Lean manufacturing is underpinned by 5 principles:
- Specify what creates value from the customers perspective
- Identify all the steps along the process chain
- Make those processes flow
- Make only what is pulled by the customer
- Strive for perfection by continually removing wastes
The main driver for Lean is to compress the time period from customer order to banking payment. The way that this is achieved is by identifying and eliminating waste. In a conventional supply chain and in individual businesses, there are potentially huge amounts of different wastes, known as The 7 Wastes:
The correct application of Lean tools and techniques will show you how to peel away layer after layer of waste. Its like peeling an onion - you take away the biggest outer layers first but there's always more. 'Muda' is Japanese for waste and you'll quickly develop 'Muda' spectacles - seeing waste everywhere! Much of Lean will seem like common sense, although it certainly challenges some conventional wisdoms!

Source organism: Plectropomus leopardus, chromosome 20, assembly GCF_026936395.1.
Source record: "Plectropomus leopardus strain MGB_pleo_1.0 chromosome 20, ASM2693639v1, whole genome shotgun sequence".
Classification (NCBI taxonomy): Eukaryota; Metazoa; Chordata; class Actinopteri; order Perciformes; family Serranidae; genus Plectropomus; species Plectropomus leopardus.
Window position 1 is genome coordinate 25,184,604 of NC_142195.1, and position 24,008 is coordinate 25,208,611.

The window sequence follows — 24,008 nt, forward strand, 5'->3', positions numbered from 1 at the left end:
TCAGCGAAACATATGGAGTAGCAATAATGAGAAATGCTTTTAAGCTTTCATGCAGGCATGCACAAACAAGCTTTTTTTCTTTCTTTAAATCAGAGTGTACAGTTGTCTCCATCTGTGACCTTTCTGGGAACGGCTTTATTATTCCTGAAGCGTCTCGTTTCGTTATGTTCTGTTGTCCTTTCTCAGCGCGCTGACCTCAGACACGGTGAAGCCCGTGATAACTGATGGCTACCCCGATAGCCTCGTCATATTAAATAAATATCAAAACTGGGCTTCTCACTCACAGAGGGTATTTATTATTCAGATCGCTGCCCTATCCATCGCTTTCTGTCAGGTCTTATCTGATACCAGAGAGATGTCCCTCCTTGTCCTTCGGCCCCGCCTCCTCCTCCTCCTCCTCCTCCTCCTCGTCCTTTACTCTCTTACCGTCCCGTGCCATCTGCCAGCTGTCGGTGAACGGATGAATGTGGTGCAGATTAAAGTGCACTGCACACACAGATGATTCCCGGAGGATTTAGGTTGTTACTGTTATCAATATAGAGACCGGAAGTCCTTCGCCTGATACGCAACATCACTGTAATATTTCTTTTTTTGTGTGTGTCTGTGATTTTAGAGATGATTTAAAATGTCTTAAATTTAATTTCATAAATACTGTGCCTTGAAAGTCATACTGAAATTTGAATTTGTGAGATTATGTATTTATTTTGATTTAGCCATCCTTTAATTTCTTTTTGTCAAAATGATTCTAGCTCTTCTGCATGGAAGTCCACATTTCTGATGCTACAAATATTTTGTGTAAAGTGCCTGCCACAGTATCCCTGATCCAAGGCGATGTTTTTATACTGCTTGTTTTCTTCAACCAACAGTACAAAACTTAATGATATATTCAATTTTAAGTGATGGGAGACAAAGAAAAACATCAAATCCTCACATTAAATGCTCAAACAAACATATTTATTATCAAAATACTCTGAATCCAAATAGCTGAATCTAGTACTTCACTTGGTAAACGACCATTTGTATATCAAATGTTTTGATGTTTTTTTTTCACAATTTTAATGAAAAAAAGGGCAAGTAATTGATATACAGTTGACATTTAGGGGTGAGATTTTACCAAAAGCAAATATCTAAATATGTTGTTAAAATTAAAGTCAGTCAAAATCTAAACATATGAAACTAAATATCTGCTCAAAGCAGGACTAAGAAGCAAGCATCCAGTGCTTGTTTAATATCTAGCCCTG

The great thing about Lean is that it is not about buying the latest piece of kit or having state of the art facilities: it's about developing a different mental approach to work. It's therefore not expensive to get started and is suitable for businesses large and small.
Lean is a journey of continuous improvement rather than a destination. Once you have taken the first steps you'll almost certainly want to continue.